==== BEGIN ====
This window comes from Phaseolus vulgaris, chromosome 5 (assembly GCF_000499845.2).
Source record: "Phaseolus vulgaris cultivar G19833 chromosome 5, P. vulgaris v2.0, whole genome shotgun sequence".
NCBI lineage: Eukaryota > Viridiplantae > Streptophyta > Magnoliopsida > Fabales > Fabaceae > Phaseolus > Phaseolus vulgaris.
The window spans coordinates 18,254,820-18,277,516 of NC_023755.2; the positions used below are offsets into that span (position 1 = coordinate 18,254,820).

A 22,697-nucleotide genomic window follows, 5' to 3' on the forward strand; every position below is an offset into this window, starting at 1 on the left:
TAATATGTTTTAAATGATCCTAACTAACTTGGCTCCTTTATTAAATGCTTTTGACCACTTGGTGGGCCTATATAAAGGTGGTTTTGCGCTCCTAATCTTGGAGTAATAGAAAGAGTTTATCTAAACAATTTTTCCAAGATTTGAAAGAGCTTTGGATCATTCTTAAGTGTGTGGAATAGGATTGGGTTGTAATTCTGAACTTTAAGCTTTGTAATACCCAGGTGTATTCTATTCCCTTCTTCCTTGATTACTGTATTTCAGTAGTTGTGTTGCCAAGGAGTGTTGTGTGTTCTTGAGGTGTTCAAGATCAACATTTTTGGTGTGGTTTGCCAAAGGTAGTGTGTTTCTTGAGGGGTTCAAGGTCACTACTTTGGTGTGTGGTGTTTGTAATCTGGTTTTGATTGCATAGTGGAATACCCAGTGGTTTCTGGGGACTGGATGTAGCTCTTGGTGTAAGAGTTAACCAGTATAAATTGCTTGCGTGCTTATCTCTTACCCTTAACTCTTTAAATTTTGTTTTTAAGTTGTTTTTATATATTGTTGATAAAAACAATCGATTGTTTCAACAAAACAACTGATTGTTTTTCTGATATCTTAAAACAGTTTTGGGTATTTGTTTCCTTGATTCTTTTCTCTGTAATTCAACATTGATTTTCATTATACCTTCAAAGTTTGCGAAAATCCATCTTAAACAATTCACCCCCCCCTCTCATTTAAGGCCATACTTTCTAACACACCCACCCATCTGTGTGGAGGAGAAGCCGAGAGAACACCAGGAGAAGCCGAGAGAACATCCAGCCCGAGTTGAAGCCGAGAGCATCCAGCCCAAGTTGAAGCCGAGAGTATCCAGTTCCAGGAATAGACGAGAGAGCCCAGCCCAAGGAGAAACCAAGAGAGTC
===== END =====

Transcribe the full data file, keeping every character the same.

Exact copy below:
This window comes from Phaseolus vulgaris, chromosome 5 (assembly GCF_000499845.2).
Source record: "Phaseolus vulgaris cultivar G19833 chromosome 5, P. vulgaris v2.0, whole genome shotgun sequence".
NCBI lineage: Eukaryota > Viridiplantae > Streptophyta > Magnoliopsida > Fabales > Fabaceae > Phaseolus > Phaseolus vulgaris.
The window spans coordinates 18,254,820-18,277,516 of NC_023755.2; the positions used below are offsets into that span (position 1 = coordinate 18,254,820).

A 22,697-nucleotide genomic window follows, 5' to 3' on the forward strand; every position below is an offset into this window, starting at 1 on the left:
TAATATGTTTTAAATGATCCTAACTAACTTGGCTCCTTTATTAAATGCTTTTGACCACTTGGTGGGCCTATATAAAGGTGGTTTTGCGCTCCTAATCTTGGAGTAATAGAAAGAGTTTATCTAAACAATTTTTCCAAGATTTGAAAGAGCTTTGGATCATTCTTAAGTGTGTGGAATAGGATTGGGTTGTAATTCTGAACTTTAAGCTTTGTAATACCCAGGTGTATTCTATTCCCTTCTTCCTTGATTACTGTATTTCAGTAGTTGTGTTGCCAAGGAGTGTTGTGTGTTCTTGAGGTGTTCAAGATCAACATTTTTGGTGTGGTTTGCCAAAGGTAGTGTGTTTCTTGAGGGGTTCAAGGTCACTACTTTGGTGTGTGGTGTTTGTAATCTGGTTTTGATTGCATAGTGGAATACCCAGTGGTTTCTGGGGACTGGATGTAGCTCTTGGTGTAAGAGTTAACCAGTATAAATTGCTTGCGTGCTTATCTCTTACCCTTAACTCTTTAAATTTTGTTTTTAAGTTGTTTTTATATATTGTTGATAAAAACAATCGATTGTTTCAACAAAACAACTGATTGTTTTTCTGATATCTTAAAACAGTTTTGGGTATTTGTTTCCTTGATTCTTTTCTCTGTAATTCAACATTGATTTTCATTATACCTTCAAAGTTTGCGAAAATCCATCTTAAACAATTCACCCCCCCCTCTCATTTAAGGCCATACTTTCTAACACACCCACCCATCTGTGTGGAGGAGAAGCCGAGAGAACACCAGGAGAAGCCGAGAGAACATCCAGCCCGAGTTGAAGCCGAGAGCATCCAGCCCAAGTTGAAGCCGAGAGTATCCAGTTCCAGGAATAGACGAGAGAGCCCAGCCCAAGGAGAAACCAAGAGAGTC